The FDA and World Health Organization warn that e-cigs contain toxic chemicals. But most importantly, electronic cigarettes haven’t been adequately tested or developed to support claims that they can help people quit smoking.

Studies show that e-cigarettes are not as harmful as real cigarettes. But that’s not the question. The question is whether and how e-cigarettes could help millions of people quit smoking. So far, there’s no evidence they can. We don’t know if e-cigarettes can be a long-term nicotine replacement or if they are just a fashion. If they’re just a fashion, they are no real help in the global tobacco epidemic that will kill 8 million people a year by 2025.

Until an evidence-based tobacco cessation therapy is built around e-cigarettes, and they are regulated to be as harmless as possible, today’s plethora of unregulated products and wild health claims are just noise.

Believe me, Big Tobacco has not met its match

Believe me, Big Tobacco has not met its match

E-cig marketers are bombarding the Internet with ads and “marticles” (marketing articles), claiming their products are safe alternatives to smoking that can help you quit. Just google “e-cigarettes,” then duck. But the tobacco industry knows something that some harm reduction theorists don’t realize, and that the e-cigarette industry doesn’t care about: Electronic cigarettes can be an adjunct to smoking instead of a replacement.  And that’s why Big Tobacco is investing millions in them.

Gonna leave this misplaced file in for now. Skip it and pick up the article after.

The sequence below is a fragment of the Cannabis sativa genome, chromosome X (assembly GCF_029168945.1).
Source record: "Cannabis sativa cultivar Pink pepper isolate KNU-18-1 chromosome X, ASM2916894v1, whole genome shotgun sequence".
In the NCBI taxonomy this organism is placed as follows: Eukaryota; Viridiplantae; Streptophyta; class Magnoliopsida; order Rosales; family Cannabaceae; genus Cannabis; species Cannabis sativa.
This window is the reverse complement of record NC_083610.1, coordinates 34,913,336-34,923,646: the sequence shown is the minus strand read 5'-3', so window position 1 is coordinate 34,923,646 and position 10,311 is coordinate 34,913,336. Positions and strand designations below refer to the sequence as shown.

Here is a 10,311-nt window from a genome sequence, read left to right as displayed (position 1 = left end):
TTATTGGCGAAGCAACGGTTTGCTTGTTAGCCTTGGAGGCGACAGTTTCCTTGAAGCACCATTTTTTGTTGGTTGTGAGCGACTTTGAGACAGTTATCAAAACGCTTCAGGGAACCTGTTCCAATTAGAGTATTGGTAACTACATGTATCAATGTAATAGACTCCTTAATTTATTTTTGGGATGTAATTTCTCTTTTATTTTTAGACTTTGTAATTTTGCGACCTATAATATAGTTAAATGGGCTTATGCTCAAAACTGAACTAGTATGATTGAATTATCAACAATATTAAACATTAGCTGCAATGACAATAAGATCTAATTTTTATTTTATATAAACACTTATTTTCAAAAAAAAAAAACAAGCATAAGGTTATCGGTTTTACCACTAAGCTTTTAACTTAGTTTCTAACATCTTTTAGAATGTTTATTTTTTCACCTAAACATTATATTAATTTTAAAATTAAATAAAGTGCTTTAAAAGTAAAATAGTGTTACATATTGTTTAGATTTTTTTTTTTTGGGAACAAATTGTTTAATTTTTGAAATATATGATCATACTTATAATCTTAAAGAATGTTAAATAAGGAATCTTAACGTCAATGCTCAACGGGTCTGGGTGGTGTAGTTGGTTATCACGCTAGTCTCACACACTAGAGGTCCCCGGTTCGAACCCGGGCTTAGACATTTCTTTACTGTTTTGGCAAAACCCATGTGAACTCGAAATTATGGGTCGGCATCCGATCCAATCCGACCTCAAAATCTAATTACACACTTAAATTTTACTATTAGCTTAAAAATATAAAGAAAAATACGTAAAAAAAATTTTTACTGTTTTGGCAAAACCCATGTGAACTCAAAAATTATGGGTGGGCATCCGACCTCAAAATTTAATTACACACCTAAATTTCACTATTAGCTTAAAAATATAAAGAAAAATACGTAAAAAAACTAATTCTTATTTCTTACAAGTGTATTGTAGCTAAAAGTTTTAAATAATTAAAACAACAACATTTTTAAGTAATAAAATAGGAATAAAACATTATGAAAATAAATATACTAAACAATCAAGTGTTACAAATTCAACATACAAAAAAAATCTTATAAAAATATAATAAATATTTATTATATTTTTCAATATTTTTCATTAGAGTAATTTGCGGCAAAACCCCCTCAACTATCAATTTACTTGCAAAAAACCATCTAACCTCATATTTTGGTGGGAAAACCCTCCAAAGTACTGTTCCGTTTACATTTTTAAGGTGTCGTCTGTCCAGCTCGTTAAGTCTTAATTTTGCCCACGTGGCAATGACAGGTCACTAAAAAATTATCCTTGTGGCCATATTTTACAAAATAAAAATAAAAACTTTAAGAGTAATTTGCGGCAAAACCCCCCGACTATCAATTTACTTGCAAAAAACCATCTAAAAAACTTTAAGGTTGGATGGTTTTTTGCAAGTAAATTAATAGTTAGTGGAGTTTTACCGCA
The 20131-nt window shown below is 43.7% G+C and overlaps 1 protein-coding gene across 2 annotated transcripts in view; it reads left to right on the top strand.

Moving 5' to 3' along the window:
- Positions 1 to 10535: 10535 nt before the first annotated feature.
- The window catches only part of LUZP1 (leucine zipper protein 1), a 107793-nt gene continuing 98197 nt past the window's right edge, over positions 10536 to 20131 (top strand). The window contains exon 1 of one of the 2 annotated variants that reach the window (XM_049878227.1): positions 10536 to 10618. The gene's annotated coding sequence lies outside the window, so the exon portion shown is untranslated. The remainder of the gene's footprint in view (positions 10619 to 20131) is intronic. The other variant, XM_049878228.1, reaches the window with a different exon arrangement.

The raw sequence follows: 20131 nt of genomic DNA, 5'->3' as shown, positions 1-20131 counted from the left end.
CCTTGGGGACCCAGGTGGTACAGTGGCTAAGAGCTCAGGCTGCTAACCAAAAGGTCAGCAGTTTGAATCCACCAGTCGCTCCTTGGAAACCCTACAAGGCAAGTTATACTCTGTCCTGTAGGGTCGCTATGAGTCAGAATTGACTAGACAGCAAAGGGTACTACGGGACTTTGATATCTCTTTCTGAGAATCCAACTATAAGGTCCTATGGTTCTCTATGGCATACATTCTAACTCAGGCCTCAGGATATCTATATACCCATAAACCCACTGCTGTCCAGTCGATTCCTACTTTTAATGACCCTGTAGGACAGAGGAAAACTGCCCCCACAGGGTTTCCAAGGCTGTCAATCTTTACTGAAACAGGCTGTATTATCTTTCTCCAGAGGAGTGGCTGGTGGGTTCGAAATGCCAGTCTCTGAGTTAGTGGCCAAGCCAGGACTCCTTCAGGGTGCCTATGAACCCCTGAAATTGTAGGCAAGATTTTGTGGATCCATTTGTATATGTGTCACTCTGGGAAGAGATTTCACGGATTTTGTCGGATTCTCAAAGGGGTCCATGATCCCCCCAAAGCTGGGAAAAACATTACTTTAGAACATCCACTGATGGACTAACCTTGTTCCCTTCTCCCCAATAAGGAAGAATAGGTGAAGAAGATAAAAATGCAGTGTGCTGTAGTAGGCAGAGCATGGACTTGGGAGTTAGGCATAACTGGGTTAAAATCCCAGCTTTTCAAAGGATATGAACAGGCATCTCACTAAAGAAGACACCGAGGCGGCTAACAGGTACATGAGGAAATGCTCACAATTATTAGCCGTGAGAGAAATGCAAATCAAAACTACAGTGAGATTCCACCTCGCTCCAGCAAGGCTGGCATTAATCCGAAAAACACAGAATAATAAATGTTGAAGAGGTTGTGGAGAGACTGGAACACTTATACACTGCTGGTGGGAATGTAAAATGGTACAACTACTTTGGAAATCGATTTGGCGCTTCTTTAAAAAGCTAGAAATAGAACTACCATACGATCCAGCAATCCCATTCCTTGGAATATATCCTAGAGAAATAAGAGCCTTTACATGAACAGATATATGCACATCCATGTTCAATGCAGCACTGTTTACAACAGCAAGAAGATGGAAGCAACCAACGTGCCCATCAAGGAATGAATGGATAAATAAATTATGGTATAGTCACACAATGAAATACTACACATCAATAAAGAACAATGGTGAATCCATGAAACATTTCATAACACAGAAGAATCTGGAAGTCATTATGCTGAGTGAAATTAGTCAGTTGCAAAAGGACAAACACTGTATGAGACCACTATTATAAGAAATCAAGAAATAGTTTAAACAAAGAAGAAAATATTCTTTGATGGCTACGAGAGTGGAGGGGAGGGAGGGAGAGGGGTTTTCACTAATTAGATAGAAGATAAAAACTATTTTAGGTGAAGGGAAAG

Posted in Addiction, Big Tobacco, Cigarette warning labels, e-cigarette, electronic cigarette, Prevention, Recovery, Second-hand smoke, Smoke-free, Smoking, Substance abuse, Substance use disorder treatment, Tobacco, Tobacco cessation, Tobacco lies, Tobacco marketing, Treatment | Tagged , , , , , , , , , , , | 3 Comments

Deadly scourge will kill three-quarters of a million AA and NA members

Alcoholics -- drunk or sober -- smoke at three times the rate of the general population

Alcoholics — drunk or sober — smoke at three times the rate of the general population

By Jim Gogek

It’s not alcohol. It’s not cocaine. It’s not heroin or opiate painkillers. It’s the most common and deadly drug, which a majority of 12-steppers still use with impunity, even though it’s destroying their lives. It’s tobacco.

Alcoholics are more likely to die from tobacco than from alcohol.

In a December 2012 article in the magazine Addiction Professional, David Macmaster, co-founder and managing consultant for the Wisconsin Nicotine Treatment Integration Project, projected that 724,153 worldwide members of Alcoholics Anonymous and Narcotics Anonymous – who are alive today — will die prematurely from tobacco, including 499,410 in the United States and Canada. He developed these figures by taking the estimated AA and NA membership, times the percent using tobacco, times the 50 percent mortality rate for tobacco users.